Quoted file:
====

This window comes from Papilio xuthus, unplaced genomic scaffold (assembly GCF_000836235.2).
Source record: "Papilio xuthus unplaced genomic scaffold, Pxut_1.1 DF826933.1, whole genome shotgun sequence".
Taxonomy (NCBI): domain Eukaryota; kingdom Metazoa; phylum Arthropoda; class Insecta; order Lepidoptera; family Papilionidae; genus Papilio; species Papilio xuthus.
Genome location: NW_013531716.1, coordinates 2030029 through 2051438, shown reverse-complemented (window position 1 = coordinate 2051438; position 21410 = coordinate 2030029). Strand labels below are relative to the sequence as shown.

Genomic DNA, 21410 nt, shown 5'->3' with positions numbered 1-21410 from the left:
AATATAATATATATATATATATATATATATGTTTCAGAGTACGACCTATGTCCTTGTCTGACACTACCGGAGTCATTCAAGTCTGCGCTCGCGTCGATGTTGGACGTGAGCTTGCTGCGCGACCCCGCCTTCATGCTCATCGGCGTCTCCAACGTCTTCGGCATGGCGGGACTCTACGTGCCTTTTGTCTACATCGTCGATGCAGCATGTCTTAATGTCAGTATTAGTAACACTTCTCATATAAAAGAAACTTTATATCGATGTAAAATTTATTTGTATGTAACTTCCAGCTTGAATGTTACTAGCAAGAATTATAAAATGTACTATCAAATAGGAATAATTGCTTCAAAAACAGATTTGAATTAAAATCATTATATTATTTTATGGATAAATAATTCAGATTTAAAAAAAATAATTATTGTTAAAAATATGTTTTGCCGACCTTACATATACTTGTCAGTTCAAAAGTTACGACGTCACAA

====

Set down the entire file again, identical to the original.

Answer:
This window comes from Papilio xuthus, unplaced genomic scaffold (assembly GCF_000836235.2).
Source record: "Papilio xuthus unplaced genomic scaffold, Pxut_1.1 DF826933.1, whole genome shotgun sequence".
Taxonomy (NCBI): domain Eukaryota; kingdom Metazoa; phylum Arthropoda; class Insecta; order Lepidoptera; family Papilionidae; genus Papilio; species Papilio xuthus.
Genome location: NW_013531716.1, coordinates 2030029 through 2051438, shown reverse-complemented (window position 1 = coordinate 2051438; position 21410 = coordinate 2030029). Strand labels below are relative to the sequence as shown.

Genomic DNA, 21410 nt, shown 5'->3' with positions numbered 1-21410 from the left:
AATATAATATATATATATATATATATATATGTTTCAGAGTACGACCTATGTCCTTGTCTGACACTACCGGAGTCATTCAAGTCTGCGCTCGCGTCGATGTTGGACGTGAGCTTGCTGCGCGACCCCGCCTTCATGCTCATCGGCGTCTCCAACGTCTTCGGCATGGCGGGACTCTACGTGCCTTTTGTCTACATCGTCGATGCAGCATGTCTTAATGTCAGTATTAGTAACACTTCTCATATAAAAGAAACTTTATATCGATGTAAAATTTATTTGTATGTAACTTCCAGCTTGAATGTTACTAGCAAGAATTATAAAATGTACTATCAAATAGGAATAATTGCTTCAAAAACAGATTTGAATTAAAATCATTATATTATTTTATGGATAAATAATTCAGATTTAAAAAAAATAATTATTGTTAAAAATATGTTTTGCCGACCTTACATATACTTGTCAGTTCAAAAGTTACGACGTCACAA